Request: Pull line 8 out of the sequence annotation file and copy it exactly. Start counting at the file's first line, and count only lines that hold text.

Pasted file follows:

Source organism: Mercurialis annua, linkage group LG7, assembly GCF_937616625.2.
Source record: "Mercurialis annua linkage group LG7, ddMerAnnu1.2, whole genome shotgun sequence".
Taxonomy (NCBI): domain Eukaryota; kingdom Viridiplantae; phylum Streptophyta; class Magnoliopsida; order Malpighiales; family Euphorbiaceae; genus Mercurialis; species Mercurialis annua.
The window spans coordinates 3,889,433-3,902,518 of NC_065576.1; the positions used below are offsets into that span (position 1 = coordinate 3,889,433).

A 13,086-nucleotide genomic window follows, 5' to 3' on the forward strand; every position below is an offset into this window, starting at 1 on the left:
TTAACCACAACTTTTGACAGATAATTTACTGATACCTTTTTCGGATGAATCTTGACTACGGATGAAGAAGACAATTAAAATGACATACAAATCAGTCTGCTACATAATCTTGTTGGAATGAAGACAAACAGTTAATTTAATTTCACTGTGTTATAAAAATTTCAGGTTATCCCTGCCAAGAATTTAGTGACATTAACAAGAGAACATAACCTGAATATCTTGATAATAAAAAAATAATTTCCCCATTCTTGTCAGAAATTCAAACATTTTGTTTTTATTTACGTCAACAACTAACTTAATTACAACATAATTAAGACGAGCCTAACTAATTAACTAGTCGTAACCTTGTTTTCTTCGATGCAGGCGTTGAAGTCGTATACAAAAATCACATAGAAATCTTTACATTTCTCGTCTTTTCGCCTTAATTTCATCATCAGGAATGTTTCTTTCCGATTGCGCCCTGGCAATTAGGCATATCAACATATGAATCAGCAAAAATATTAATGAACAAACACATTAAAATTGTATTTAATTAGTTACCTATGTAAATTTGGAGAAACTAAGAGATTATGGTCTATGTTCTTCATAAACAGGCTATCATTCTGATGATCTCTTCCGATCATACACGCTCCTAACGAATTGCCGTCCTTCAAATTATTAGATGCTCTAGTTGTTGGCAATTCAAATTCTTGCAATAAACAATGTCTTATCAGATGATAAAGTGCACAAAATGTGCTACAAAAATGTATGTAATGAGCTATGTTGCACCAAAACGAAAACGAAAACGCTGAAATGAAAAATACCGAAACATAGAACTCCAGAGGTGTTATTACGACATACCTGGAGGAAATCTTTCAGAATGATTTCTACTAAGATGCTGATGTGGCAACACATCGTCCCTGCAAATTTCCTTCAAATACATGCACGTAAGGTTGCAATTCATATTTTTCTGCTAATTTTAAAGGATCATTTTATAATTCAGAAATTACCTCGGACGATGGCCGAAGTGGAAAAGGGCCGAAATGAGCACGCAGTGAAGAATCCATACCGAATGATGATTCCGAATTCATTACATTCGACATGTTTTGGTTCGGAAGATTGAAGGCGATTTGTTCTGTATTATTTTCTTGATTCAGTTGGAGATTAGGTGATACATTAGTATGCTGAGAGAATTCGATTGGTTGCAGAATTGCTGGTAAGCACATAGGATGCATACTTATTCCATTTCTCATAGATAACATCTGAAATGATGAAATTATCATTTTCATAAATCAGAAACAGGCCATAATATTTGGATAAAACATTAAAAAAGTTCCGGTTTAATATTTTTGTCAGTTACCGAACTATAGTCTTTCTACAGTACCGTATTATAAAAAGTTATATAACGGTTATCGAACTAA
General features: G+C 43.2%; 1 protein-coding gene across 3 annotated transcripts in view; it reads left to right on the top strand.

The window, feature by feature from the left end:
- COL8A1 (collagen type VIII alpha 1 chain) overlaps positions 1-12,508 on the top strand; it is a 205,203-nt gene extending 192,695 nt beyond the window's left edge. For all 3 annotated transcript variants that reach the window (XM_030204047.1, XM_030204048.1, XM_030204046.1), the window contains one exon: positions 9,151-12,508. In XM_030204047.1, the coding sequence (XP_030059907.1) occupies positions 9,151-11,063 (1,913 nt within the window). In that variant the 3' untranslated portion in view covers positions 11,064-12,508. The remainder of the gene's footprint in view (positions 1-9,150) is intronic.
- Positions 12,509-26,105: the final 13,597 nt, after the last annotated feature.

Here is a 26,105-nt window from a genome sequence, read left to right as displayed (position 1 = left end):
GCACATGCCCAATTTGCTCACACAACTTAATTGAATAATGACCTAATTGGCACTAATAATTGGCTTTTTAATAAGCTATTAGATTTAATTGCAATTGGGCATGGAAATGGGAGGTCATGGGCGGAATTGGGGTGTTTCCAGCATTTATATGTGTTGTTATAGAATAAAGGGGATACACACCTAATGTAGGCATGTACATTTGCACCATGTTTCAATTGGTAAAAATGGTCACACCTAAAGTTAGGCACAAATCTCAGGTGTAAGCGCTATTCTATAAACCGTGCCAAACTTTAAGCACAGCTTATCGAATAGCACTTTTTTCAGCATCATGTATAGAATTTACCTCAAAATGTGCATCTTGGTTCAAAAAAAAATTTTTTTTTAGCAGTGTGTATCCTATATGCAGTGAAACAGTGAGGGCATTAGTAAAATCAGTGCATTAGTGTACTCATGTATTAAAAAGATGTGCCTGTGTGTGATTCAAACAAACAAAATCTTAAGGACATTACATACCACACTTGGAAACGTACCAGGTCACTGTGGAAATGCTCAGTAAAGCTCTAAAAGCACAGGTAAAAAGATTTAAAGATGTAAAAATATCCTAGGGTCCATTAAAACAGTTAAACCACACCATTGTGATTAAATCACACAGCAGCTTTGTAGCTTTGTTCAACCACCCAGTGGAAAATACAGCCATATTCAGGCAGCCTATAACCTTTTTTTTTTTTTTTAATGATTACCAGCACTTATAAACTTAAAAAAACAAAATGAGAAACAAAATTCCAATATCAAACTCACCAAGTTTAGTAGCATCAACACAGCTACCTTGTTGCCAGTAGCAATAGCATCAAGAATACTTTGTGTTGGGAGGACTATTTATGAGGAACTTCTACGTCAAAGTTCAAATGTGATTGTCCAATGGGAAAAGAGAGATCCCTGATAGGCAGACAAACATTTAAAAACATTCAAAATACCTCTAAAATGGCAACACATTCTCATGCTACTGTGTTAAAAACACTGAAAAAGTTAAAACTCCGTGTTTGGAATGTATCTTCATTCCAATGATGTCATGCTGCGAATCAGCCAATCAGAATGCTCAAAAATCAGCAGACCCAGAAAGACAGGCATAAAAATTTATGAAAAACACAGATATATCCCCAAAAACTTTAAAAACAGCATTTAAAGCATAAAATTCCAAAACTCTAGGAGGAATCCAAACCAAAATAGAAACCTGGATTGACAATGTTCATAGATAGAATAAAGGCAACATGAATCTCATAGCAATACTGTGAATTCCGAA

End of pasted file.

The window, feature by feature from the left end: